But even with large corporations, there’s a way to be able, allow someone to go attend a program or attend something that’s important to them. Because guess what, if you tell them, no, you’re not getting their best to work anyway. Cause they’re setting, they’re worried about what they’re missing. The moments are missing and not being there for the children. So, we encouraged fathers and mothers to be with your kids if there’s something important going on, be there for them. So I think that one is as companies, we should really create an environment that includes both parents, regardless, whether it’s a father or mother to be more present for their family, to be able to attend to things that are important to them. And I think that when you do that, and then you equal out the pay and create an environment where women can succeed and be leaders.

I think that what I have found when you look at the strong leaders are in this field, they do pretty incredible things, right? We’re great multitaskers. We know how to juggle multiple balls at the same time and keep a ball in the air. And I think as a mother, there’s a lot of things I learned by being a mother that I can use in my business career to further advance and succeed. So I think women are strong leaders. And I think if more people will give them the opportunity and pay them what they’re worth, I think that it would really help the payments in the Fintech space that’s forward.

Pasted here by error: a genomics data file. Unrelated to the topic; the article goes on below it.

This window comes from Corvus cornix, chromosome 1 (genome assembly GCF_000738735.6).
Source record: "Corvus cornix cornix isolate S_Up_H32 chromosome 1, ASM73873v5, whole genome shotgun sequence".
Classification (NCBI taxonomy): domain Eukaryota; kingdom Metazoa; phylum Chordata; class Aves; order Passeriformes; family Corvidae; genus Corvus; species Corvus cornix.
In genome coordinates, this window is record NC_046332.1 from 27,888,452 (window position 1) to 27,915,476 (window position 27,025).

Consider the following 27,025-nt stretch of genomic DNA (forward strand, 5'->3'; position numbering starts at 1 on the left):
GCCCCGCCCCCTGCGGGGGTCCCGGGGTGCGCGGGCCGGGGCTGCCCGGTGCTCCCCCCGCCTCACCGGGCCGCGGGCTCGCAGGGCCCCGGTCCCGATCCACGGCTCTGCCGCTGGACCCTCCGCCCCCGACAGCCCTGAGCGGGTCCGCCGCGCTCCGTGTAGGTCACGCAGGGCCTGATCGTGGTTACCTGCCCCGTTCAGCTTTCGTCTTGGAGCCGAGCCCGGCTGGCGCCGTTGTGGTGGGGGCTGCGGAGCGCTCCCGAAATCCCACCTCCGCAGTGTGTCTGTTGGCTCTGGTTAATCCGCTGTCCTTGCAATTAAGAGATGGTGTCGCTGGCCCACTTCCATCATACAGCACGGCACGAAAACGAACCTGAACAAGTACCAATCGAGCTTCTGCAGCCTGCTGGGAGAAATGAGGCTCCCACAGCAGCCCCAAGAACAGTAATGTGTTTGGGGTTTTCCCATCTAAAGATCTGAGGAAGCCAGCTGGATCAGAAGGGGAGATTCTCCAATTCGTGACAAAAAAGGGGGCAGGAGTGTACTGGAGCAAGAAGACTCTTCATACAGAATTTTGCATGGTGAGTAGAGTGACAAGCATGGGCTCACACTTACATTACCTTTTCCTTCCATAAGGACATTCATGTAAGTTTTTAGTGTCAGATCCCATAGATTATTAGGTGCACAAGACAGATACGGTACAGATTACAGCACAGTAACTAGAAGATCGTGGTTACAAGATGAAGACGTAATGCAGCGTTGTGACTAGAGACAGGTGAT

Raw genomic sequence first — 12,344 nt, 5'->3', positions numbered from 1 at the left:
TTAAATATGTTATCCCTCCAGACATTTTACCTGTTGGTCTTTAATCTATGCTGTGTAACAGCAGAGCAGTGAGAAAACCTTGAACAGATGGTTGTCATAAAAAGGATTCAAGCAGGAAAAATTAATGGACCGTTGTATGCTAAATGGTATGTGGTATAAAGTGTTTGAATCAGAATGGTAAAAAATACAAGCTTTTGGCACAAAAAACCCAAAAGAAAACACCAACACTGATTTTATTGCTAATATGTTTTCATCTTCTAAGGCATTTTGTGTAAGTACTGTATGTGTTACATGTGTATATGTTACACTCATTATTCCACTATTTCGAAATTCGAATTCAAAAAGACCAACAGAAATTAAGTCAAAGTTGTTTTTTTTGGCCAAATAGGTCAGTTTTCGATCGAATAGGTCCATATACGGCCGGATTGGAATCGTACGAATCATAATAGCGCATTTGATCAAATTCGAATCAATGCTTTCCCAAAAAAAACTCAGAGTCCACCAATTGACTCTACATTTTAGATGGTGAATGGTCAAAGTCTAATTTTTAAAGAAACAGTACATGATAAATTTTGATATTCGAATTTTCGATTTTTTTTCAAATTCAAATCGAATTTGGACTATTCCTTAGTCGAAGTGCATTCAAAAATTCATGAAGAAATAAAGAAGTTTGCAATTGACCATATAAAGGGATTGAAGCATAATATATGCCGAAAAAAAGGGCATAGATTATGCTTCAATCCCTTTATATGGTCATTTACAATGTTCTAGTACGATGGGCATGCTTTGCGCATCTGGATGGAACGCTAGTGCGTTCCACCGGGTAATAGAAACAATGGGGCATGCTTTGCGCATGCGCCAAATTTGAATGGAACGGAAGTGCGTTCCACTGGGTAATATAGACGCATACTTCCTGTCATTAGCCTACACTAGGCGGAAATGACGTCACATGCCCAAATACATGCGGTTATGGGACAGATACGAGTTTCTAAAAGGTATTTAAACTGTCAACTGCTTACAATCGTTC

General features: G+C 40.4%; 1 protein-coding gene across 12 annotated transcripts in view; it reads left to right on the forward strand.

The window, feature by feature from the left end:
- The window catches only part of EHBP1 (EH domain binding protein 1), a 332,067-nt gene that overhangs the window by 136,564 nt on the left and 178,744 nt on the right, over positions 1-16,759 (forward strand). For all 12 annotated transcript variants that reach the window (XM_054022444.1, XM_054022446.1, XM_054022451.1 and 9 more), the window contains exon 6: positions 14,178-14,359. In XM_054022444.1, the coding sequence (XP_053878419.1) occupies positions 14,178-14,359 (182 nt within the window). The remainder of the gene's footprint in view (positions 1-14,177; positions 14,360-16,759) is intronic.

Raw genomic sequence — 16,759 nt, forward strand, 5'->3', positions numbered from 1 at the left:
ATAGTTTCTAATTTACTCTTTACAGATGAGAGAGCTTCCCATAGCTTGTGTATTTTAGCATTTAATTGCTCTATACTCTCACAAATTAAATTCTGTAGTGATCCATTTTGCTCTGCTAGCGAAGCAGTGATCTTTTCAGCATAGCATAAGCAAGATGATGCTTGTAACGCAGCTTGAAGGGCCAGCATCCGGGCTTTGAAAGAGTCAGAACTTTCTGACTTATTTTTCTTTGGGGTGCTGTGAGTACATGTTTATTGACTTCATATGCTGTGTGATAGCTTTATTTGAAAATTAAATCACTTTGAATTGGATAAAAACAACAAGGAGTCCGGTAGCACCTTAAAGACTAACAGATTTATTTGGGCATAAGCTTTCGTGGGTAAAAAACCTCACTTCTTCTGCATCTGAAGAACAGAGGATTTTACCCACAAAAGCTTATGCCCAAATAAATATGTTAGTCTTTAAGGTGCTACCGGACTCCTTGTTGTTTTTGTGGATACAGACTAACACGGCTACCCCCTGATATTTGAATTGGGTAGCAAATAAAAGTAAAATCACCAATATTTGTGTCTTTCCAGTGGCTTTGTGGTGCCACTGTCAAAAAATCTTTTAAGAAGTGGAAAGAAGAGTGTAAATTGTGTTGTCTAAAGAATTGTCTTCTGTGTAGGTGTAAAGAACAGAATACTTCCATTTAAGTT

Greg: 

Yeah. I agree. A hundred percent with everything you said. When do you think these changes could happen in this industry? 

Melissa: